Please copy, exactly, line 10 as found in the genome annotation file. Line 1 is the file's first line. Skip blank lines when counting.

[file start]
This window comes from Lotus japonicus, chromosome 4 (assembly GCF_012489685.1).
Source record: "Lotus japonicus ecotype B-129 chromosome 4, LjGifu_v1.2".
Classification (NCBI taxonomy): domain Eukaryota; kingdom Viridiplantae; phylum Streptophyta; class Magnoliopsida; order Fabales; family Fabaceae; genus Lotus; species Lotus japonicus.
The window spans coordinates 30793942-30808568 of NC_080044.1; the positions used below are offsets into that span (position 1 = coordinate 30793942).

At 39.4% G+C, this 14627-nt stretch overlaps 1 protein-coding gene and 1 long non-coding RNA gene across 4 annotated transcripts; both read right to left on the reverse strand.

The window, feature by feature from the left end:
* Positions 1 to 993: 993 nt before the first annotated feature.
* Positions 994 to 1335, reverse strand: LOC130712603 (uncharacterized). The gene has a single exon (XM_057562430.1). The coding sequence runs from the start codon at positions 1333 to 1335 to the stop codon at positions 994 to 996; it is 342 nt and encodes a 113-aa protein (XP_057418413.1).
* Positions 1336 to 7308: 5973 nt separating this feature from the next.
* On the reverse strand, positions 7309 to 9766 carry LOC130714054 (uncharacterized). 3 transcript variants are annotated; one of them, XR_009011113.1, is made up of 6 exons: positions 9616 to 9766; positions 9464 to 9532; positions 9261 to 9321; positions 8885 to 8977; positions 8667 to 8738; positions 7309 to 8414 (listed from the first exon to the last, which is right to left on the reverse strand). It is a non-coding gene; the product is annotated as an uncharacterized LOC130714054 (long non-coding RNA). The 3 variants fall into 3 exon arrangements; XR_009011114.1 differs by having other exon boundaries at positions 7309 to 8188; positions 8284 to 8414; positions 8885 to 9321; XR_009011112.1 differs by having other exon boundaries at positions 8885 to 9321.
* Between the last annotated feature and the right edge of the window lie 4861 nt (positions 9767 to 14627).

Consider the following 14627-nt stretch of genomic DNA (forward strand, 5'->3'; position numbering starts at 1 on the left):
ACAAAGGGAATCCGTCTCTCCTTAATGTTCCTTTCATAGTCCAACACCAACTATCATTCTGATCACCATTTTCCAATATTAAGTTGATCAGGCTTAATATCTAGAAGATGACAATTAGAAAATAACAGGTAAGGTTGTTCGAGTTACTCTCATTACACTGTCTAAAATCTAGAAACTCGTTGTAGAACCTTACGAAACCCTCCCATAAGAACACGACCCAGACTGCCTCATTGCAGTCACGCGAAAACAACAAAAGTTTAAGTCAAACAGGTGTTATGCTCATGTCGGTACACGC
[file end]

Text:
* On the reverse strand, positions 7309 to 9766 carry LOC130714054 (uncharacterized). 3 transcript variants are annotated; one of them, XR_009011113.1, is made up of 6 exons: positions 9616 to 9766; positions 9464 to 9532; positions 9261 to 9321; positions 8885 to 8977; positions 8667 to 8738; positions 7309 to 8414 (listed from the first exon to the last, which is right to left on the reverse strand). It is a non-coding gene; the product is annotated as an uncharacterized LOC130714054 (long non-coding RNA). The 3 variants fall into 3 exon arrangements; XR_009011114.1 differs by having other exon boundaries at positions 7309 to 8188; positions 8284 to 8414; positions 8885 to 9321; XR_009011112.1 differs by having other exon boundaries at positions 8885 to 9321.